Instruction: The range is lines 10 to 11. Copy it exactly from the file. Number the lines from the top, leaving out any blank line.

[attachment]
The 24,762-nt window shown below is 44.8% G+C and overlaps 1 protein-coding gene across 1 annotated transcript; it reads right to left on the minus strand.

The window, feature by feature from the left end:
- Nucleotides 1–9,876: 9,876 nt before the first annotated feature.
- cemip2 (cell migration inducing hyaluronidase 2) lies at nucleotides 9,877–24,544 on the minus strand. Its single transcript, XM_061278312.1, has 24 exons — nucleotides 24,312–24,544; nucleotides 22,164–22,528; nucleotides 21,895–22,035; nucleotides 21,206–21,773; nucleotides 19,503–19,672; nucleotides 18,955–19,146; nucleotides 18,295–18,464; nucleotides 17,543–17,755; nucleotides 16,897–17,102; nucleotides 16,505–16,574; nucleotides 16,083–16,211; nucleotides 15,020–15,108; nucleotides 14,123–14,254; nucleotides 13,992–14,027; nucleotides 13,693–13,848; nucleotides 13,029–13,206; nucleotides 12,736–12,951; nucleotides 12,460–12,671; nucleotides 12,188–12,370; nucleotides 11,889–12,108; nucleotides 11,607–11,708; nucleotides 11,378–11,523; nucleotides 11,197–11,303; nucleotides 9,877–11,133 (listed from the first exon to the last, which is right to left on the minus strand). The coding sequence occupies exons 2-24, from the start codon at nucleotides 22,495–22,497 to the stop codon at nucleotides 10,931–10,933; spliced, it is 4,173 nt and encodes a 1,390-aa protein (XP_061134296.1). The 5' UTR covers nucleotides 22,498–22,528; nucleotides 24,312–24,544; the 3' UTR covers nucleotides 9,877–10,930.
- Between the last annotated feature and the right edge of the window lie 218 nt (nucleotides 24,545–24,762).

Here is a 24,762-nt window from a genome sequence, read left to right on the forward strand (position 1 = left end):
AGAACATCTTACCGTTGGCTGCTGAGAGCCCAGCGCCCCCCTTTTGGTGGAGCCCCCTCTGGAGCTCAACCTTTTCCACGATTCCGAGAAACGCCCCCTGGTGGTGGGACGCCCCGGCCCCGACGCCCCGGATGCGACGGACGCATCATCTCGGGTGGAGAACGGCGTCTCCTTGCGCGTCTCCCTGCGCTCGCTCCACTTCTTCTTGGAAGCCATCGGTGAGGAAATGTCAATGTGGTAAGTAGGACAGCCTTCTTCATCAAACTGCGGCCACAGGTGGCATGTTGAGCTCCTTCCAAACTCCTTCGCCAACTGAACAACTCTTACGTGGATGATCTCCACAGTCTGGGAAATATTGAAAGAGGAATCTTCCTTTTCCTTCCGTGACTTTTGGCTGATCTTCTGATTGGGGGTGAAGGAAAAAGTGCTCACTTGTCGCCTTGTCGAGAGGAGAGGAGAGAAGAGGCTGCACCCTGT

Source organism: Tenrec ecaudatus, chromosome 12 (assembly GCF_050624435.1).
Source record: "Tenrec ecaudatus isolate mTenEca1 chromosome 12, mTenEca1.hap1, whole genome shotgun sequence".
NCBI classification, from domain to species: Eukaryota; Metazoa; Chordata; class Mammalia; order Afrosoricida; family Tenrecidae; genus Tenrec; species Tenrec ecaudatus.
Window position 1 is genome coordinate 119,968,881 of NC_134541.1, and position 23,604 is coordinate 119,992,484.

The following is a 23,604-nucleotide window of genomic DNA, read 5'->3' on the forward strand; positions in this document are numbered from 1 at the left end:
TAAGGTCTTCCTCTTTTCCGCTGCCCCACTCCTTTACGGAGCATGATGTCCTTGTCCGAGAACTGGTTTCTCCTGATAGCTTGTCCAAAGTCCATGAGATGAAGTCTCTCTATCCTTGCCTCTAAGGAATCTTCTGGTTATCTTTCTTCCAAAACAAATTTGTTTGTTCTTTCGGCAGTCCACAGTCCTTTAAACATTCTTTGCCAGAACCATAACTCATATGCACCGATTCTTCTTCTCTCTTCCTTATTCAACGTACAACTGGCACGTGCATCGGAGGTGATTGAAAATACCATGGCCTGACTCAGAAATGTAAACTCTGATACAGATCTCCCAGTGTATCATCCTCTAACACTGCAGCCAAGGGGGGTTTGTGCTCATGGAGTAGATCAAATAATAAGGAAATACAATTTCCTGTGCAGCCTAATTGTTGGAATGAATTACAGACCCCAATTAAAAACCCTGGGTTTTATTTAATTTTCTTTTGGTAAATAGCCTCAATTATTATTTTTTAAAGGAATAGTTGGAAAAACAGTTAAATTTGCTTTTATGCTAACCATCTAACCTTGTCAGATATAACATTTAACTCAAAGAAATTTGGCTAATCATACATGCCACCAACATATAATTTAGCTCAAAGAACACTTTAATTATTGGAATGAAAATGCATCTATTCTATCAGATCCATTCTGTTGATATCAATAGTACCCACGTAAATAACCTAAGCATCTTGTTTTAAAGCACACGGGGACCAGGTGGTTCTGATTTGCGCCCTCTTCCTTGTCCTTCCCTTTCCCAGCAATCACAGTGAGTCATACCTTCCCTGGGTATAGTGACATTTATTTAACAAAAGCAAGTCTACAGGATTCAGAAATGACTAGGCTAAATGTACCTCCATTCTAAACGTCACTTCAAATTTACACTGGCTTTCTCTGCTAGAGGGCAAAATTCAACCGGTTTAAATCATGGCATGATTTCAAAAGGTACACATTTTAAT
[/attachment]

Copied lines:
NCBI classification, from domain to species: Eukaryota; Metazoa; Chordata; class Mammalia; order Afrosoricida; family Tenrecidae; genus Tenrec; species Tenrec ecaudatus.
Window position 1 is genome coordinate 119,968,881 of NC_134541.1, and position 23,604 is coordinate 119,992,484.